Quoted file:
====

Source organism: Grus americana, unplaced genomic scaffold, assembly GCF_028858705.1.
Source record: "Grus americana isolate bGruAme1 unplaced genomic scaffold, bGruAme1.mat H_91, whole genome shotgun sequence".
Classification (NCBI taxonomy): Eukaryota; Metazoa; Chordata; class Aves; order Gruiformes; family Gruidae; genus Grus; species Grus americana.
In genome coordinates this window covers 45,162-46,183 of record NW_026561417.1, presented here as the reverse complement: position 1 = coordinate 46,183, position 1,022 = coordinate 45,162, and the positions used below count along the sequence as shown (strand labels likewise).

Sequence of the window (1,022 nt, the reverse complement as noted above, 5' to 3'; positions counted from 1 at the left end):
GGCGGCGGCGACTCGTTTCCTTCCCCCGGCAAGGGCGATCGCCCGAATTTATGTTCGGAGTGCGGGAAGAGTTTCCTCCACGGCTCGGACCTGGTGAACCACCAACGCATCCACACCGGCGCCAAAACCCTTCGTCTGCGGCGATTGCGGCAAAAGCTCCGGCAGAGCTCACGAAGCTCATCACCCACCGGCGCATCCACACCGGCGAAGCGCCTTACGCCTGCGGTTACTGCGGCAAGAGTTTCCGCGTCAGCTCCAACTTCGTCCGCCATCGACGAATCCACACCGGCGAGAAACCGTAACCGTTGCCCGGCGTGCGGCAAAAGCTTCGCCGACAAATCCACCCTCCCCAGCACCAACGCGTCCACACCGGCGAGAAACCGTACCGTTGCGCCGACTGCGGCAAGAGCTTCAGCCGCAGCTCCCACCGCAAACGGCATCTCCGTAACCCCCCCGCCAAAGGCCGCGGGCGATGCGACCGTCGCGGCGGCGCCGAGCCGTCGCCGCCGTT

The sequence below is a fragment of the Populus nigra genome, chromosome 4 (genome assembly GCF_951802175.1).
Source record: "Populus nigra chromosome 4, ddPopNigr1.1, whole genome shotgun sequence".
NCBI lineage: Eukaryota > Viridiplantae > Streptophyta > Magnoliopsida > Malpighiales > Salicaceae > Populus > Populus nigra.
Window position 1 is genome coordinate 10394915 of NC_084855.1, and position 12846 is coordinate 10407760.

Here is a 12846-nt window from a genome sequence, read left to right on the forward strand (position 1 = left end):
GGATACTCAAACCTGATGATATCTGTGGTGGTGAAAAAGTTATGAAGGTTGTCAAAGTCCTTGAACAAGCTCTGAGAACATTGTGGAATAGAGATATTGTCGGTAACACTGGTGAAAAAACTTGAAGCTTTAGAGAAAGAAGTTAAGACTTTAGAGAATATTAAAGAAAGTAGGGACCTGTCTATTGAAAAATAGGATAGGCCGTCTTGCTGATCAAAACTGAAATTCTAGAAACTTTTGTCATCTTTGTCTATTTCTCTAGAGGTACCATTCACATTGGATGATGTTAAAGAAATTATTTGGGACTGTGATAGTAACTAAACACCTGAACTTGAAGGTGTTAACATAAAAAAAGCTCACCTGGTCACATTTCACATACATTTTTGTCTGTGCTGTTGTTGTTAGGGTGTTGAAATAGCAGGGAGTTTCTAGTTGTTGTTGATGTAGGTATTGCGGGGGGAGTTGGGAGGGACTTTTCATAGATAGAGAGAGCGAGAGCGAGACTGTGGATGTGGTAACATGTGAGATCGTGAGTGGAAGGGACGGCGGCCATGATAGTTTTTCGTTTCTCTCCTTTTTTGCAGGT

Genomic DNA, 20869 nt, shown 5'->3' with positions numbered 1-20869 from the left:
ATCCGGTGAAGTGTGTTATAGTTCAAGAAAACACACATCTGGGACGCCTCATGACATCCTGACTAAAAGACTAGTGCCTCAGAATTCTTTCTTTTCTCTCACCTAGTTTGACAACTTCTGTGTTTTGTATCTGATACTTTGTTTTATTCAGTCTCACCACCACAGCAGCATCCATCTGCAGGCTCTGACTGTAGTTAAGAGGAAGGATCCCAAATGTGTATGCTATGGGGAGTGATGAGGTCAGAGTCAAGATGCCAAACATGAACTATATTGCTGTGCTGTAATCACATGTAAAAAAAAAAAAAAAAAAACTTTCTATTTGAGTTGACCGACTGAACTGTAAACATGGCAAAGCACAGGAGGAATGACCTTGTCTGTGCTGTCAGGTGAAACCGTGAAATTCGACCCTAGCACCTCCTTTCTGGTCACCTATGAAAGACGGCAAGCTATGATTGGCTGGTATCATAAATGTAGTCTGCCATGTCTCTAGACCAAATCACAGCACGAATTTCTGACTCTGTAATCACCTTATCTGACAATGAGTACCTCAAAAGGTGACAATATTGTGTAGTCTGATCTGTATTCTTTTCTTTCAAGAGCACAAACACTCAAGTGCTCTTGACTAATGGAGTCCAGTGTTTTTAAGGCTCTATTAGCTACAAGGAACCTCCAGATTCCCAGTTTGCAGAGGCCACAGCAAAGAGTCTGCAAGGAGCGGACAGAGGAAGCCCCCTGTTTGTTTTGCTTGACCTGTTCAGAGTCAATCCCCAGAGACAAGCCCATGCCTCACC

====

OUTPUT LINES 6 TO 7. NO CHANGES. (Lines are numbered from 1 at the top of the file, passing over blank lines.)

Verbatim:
GGCGGCGGCGACTCGTTTCCTTCCCCCGGCAAGGGCGATCGCCCGAATTTATGTTCGGAGTGCGGGAAGAGTTTCCTCCACGGCTCGGACCTGGTGAACCACCAACGCATCCACACCGGCGCCAAAACCCTTCGTCTGCGGCGATTGCGGCAAAAGCTCCGGCAGAGCTCACGAAGCTCATCACCCACCGGCGCATCCACACCGGCGAAGCGCCTTACGCCTGCGGTTACTGCGGCAAGAGTTTCCGCGTCAGCTCCAACTTCGTCCGCCATCGACGAATCCACACCGGCGAGAAACCGTAACCGTTGCCCGGCGTGCGGCAAAAGCTTCGCCGACAAATCCACCCTCCCCAGCACCAACGCGTCCACACCGGCGAGAAACCGTACCGTTGCGCCGACTGCGGCAAGAGCTTCAGCCGCAGCTCCCACCGCAAACGGCATCTCCGTAACCCCCCCGCCAAAGGCCGCGGGCGATGCGACCGTCGCGGCGGCGCCGAGCCGTCGCCGCCGTT

The sequence below is a fragment of the Populus nigra genome, chromosome 4 (genome assembly GCF_951802175.1).